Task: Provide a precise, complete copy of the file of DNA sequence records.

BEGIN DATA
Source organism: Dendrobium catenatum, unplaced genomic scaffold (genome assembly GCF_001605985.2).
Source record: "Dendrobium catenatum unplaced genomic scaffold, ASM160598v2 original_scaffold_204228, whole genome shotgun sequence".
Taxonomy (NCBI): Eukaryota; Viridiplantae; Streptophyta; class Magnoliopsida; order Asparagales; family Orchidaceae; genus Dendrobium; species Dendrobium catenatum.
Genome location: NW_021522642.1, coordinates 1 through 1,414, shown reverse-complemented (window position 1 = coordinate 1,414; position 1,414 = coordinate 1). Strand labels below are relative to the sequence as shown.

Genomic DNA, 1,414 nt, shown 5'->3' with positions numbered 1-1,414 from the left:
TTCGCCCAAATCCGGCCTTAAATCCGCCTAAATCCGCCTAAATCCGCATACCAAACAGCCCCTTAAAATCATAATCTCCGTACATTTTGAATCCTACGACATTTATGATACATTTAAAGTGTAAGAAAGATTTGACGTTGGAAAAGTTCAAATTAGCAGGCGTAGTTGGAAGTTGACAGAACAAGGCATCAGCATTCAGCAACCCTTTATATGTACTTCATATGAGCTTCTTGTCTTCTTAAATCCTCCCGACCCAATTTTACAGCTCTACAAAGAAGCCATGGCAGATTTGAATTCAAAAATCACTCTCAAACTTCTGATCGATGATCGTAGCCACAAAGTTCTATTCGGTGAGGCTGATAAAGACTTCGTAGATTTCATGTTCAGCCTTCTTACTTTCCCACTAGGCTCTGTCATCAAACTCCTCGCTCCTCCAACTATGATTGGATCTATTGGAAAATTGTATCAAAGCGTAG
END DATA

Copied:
Source organism: Dendrobium catenatum, unplaced genomic scaffold (genome assembly GCF_001605985.2).
Source record: "Dendrobium catenatum unplaced genomic scaffold, ASM160598v2 original_scaffold_204228, whole genome shotgun sequence".
Taxonomy (NCBI): Eukaryota; Viridiplantae; Streptophyta; class Magnoliopsida; order Asparagales; family Orchidaceae; genus Dendrobium; species Dendrobium catenatum.
Genome location: NW_021522642.1, coordinates 1 through 1,414, shown reverse-complemented (window position 1 = coordinate 1,414; position 1,414 = coordinate 1). Strand labels below are relative to the sequence as shown.

Genomic DNA, 1,414 nt, shown 5'->3' with positions numbered 1-1,414 from the left:
TTCGCCCAAATCCGGCCTTAAATCCGCCTAAATCCGCCTAAATCCGCATACCAAACAGCCCCTTAAAATCATAATCTCCGTACATTTTGAATCCTACGACATTTATGATACATTTAAAGTGTAAGAAAGATTTGACGTTGGAAAAGTTCAAATTAGCAGGCGTAGTTGGAAGTTGACAGAACAAGGCATCAGCATTCAGCAACCCTTTATATGTACTTCATATGAGCTTCTTGTCTTCTTAAATCCTCCCGACCCAATTTTACAGCTCTACAAAGAAGCCATGGCAGATTTGAATTCAAAAATCACTCTCAAACTTCTGATCGATGATCGTAGCCACAAAGTTCTATTCGGTGAGGCTGATAAAGACTTCGTAGATTTCATGTTCAGCCTTCTTACTTTCCCACTAGGCTCTGTCATCAAACTCCTCGCTCCTCCAACTATGATTGGATCTATTGGAAAATTGTATCAAAGCGTAG